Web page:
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January 26, 2021

Sindh also opposes Senate polls by open ballot

Top Story

January 26, 2021

ISLAMABAD: The Sindh government Monday opposed the desire of the federal government of holding the upcoming Senate elections through an open ballot, and prayed the Supreme Court to decline offering its opinion on the matter.

The provincial government submitted that the presidential reference would be engaging the court with questions based on political, social and moral considerations alone, which do not, in reality, have anything to do with the Constitution.

On Dec 23, the federal government had sought the opinion of Supreme Court on holding the upcoming elections for the upper house of the Parliament (Senate) through open ballot and show of hands.

President Dr Arif Alvi, after approving the proposal of the prime minister, had filed a reference in the SC under Article 186 of the Constitution, seeking its opinion on holding the upcoming Senate elections through open ballot and show of hands.

The reference claimed that it would promote transparency and accountability in the electoral process, acknowledge respect for the choice and desires of the citizen voters, strengthen political parties and their discipline which is essential for parliamentary democracy, discourage floor-crossing, use of laundered money for vote buying in elections, which grossly insult the mandate of the people.

In pursuance of the apex court order, the Sindh chief secretary submitted its written synopsis through advocate general Salaman Talibuddin, praying to decline offering its opinion sought by the president of Pakistan under Article 186 of the Constitution on holding the Senate election by open ballot or show of hand.

Undoubtedly, the Senate is elected under the Constitution and the Elections Act merely provides the procedure for holding the election, as mandated by Article 218 of the Constitution.

“Therefore, any provisions of the Elections Act which regulate the conduct and manner of the Senate election must comply with the constitutional requirement of voting by secret ballot prescribed by Article 226 of the Constitution,” the Sindh government submitted.

Earlier, the Election Commission of Pakistan (ECP) had also opposed the desired plan of the government to hold Senate elections on open ballot without an amendment to the Constitution.

The ECP had contended that the elections to the upper house of the Parliament (Senate) comes under the Constitution, hence for the purpose of holding of the said election through open ballot, Article 226 of the Constitution is required to be amended in this regard.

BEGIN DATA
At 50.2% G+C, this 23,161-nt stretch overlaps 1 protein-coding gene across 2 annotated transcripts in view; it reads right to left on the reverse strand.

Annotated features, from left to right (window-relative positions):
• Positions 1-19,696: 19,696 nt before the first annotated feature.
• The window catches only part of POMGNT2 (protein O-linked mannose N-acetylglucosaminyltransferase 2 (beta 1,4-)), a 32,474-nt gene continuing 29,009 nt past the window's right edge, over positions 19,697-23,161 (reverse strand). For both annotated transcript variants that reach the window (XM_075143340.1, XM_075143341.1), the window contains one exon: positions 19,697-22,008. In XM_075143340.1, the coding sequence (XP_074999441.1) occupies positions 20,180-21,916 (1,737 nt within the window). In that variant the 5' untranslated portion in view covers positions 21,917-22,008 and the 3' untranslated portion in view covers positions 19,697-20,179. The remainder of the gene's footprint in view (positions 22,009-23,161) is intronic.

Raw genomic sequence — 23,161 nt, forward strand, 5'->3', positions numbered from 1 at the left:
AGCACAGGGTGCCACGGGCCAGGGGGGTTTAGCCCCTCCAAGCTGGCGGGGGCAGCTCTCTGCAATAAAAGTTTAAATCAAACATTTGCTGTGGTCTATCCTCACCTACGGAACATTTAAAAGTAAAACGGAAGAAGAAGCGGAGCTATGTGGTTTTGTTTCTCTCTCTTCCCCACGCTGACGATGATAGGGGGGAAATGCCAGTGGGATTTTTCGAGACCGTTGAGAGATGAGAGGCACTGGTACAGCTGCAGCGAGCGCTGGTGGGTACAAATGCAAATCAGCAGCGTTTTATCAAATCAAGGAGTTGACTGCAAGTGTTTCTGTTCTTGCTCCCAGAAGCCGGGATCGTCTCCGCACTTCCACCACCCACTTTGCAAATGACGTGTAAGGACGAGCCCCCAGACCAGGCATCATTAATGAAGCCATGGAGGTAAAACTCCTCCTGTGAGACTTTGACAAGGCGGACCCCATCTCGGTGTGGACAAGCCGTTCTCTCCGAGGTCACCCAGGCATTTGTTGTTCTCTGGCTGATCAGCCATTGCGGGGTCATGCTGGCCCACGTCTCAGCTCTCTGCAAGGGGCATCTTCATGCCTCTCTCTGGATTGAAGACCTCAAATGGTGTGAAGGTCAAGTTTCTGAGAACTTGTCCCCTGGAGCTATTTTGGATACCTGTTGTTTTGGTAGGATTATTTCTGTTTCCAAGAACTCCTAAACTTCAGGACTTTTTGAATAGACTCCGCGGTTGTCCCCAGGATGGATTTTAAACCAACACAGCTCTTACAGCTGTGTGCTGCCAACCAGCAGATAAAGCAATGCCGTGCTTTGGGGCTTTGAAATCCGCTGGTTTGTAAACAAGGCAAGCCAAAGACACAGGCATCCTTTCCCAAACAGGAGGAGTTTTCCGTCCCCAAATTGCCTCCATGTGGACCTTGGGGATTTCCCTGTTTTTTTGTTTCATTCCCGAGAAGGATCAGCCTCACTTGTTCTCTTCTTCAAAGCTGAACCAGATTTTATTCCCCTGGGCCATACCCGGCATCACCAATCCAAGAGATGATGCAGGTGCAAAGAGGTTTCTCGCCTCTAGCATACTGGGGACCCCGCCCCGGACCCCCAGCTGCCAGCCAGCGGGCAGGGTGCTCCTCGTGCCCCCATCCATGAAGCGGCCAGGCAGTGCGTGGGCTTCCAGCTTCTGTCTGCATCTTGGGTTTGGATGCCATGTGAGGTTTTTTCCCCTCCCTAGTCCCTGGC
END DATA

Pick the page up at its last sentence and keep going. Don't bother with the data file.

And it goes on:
The Election Commission had submitted that Article 59, 219, 224 (3) & (5) of the Constitution provide for elections to the Senate and, ‘Election of the Senate is election under the Constitution’ for the purposes of Article 226 of the Constitution.

The Sindh government contended that the court would be engaging with questions based on political, social, and moral considerations alone, which do not, in actual fact, have anything to do with the Constitution.

“It is recognised that as an aid in decision making, judges do assess practical choices against multiple criteria, such as public policy and legal expediency, in addition to the requirement to do justice. However, in the exercise of advisory jurisdiction as demanded by the reference, the court would be engaging with questions based on political, social, and moral considerations alone, which do not, in actual fact, have anything to do with the Constitution,” the Sindh government contended.

It submitted that the reference is of speculative and hypothetical in character in as much as it is based on assertions, without proof, historical or current, of horse-trading and the alleged need for electrical reform.

“It would be difficult for the court, therefore, to offer an opinion on the question without also offering an unsubstantiated critique of the current electoral system,” the provincial government submitted, adding that in the absence of a real and live controversy, which may only properly arise in adversarial proceedings, offering an opinion on the state of the electoral system as such in advisory jurisdiction would not be competent.

It further submitted that as mentioned in the reference itself, the questions concerning Article 226 of the Constitution and whether Senate elections are ‘under the Constitution’ have been discussed in several precedents and decisions have been offered by the courts accordingly.

“Therefore, on the basis that the issue forming the subject of the reference has already been adjudicated, the Supreme Court in its advisory jurisdiction may decline to answer the reference,” it pleaded.